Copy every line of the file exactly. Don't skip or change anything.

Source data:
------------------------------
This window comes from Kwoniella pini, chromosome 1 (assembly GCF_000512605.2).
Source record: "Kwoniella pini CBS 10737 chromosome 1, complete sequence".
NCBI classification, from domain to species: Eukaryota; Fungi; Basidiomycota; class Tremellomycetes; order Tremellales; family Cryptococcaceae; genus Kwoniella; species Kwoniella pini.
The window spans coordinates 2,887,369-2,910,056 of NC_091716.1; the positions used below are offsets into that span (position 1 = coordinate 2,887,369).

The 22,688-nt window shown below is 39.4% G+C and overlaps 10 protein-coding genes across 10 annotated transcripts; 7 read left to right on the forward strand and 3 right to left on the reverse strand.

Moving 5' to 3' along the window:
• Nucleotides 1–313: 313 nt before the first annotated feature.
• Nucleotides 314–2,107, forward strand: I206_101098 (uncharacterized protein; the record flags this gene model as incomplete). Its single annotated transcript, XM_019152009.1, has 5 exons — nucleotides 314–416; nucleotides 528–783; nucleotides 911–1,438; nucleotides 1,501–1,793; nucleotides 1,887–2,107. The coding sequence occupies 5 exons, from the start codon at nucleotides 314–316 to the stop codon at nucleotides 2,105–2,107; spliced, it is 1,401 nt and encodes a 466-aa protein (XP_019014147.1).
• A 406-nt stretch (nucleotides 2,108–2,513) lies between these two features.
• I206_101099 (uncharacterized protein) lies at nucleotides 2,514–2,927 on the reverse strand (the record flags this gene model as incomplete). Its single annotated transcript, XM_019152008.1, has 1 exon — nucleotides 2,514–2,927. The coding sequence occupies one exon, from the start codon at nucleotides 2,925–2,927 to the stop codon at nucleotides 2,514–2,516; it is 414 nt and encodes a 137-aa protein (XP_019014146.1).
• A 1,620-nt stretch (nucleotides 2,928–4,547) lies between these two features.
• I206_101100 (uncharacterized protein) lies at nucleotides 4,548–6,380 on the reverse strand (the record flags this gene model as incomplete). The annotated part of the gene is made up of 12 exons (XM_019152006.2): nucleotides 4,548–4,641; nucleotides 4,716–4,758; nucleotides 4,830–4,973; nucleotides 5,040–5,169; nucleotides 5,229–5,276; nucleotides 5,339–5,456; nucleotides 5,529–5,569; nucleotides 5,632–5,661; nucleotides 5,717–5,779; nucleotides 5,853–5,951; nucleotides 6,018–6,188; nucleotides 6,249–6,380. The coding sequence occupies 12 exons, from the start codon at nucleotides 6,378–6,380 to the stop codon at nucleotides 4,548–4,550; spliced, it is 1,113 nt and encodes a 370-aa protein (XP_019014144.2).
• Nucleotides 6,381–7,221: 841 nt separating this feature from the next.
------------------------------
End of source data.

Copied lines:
This window comes from Kwoniella pini, chromosome 1 (assembly GCF_000512605.2).
Source record: "Kwoniella pini CBS 10737 chromosome 1, complete sequence".
NCBI classification, from domain to species: Eukaryota; Fungi; Basidiomycota; class Tremellomycetes; order Tremellales; family Cryptococcaceae; genus Kwoniella; species Kwoniella pini.
The window spans coordinates 2,887,369-2,910,056 of NC_091716.1; the positions used below are offsets into that span (position 1 = coordinate 2,887,369).

The 22,688-nt window shown below is 39.4% G+C and overlaps 10 protein-coding genes across 10 annotated transcripts; 7 read left to right on the forward strand and 3 right to left on the reverse strand.

Moving 5' to 3' along the window:
• Nucleotides 1–313: 313 nt before the first annotated feature.
• Nucleotides 314–2,107, forward strand: I206_101098 (uncharacterized protein; the record flags this gene model as incomplete). Its single annotated transcript, XM_019152009.1, has 5 exons — nucleotides 314–416; nucleotides 528–783; nucleotides 911–1,438; nucleotides 1,501–1,793; nucleotides 1,887–2,107. The coding sequence occupies 5 exons, from the start codon at nucleotides 314–316 to the stop codon at nucleotides 2,105–2,107; spliced, it is 1,401 nt and encodes a 466-aa protein (XP_019014147.1).
• A 406-nt stretch (nucleotides 2,108–2,513) lies between these two features.
• I206_101099 (uncharacterized protein) lies at nucleotides 2,514–2,927 on the reverse strand (the record flags this gene model as incomplete). Its single annotated transcript, XM_019152008.1, has 1 exon — nucleotides 2,514–2,927. The coding sequence occupies one exon, from the start codon at nucleotides 2,925–2,927 to the stop codon at nucleotides 2,514–2,516; it is 414 nt and encodes a 137-aa protein (XP_019014146.1).
• A 1,620-nt stretch (nucleotides 2,928–4,547) lies between these two features.
• I206_101100 (uncharacterized protein) lies at nucleotides 4,548–6,380 on the reverse strand (the record flags this gene model as incomplete). The annotated part of the gene is made up of 12 exons (XM_019152006.2): nucleotides 4,548–4,641; nucleotides 4,716–4,758; nucleotides 4,830–4,973; nucleotides 5,040–5,169; nucleotides 5,229–5,276; nucleotides 5,339–5,456; nucleotides 5,529–5,569; nucleotides 5,632–5,661; nucleotides 5,717–5,779; nucleotides 5,853–5,951; nucleotides 6,018–6,188; nucleotides 6,249–6,380. The coding sequence occupies 12 exons, from the start codon at nucleotides 6,378–6,380 to the stop codon at nucleotides 4,548–4,550; spliced, it is 1,113 nt and encodes a 370-aa protein (XP_019014144.2).
• Nucleotides 6,381–7,221: 841 nt separating this feature from the next.